The exact interpretation of crawl delay is not specified anywhere. Crawlers could reasonably interpret it in two ways:
- They have to wait between starting requests
- They have to wait between the end of one request and the start of the next
For example, here how a crawler might fetch three pages according to rule #1
0 1 2 3 seconds
| | |*page3*
And here is how the same fetch might look under rule #2
0 1 2 3 4 5 seconds
| | **page2********
| | | | | **page3*
Both of the crawlers are obeying some interpretation of the directive, but the first may have overlapping requests and the second may take a lot longer to crawl.
Wikipedia notes this in the crawl-delay section of their robots.txt article. It says that Bingbot obeys interpretation #1 and Yandexbot obeys interpretation #2.
With a crawl delay of
1, the fastest a crawler observing crawl delay could hit your site would be 60 times per minute. Any crawler (eg Bingbot) observing rule #1 might hit this speed.
If a bot is observing rule #2, it won't be able to crawl as quickly. The number of requests in a time period will depend on how quickly your site can deliver pages (including network transmission time) to that crawler. For:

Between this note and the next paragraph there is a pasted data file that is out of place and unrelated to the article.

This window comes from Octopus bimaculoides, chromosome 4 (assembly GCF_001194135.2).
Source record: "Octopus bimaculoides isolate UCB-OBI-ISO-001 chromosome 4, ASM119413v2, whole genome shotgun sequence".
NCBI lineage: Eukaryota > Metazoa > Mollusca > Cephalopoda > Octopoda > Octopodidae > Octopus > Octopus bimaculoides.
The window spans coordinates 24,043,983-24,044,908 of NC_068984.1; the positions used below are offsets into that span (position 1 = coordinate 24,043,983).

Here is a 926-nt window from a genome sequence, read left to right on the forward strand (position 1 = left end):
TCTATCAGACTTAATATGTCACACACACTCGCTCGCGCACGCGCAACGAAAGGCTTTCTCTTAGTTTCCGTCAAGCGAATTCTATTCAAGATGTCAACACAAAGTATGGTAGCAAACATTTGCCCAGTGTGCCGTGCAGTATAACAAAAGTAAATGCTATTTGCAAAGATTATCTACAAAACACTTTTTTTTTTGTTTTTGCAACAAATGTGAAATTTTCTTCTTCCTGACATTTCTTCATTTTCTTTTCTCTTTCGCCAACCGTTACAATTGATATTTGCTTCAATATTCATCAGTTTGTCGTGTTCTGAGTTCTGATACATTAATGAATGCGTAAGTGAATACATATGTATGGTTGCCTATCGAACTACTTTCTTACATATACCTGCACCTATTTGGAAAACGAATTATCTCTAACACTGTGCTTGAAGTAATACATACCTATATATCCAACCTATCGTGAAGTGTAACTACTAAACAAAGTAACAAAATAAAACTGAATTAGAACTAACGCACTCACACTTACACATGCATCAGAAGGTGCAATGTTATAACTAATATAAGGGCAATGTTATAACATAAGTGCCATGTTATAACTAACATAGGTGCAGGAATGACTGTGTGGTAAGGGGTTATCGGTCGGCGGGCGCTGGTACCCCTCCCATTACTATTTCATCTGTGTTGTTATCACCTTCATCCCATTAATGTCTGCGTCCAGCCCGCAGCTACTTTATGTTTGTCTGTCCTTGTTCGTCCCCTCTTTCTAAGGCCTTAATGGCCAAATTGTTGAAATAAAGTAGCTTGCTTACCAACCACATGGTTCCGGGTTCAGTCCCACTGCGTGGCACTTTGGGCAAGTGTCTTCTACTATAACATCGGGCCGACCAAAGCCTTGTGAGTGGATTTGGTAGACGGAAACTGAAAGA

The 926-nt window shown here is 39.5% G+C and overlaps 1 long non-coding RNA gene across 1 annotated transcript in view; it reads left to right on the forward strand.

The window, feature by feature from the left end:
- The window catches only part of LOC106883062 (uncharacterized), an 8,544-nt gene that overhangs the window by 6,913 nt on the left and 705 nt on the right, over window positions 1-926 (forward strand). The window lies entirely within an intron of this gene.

t in seconds,
- Crawl delay
cd in seconds
- Average page speed
aps in seconds
the formula for the average number of pages that can be fetched in a time period is:
t / ( cd + aps)
So if you have a crawl delay of
1 and it takes on average a second to serve a page on your site, here is how the major search engines will behave:
- Googlebot ignores the crawl delay and fetches as many pages as it wants as long it it doesn't look like your site is slowing down because of it.
- Bingbot will fetch at most sixty pages in a minute.
- Yandexbot will fetch at most thirty pages in a minute.
It is also worth noting that the crawl-delay puts a maximum cap on the number of pages crawled. Crawlers may choose to crawl fewer page if they desire.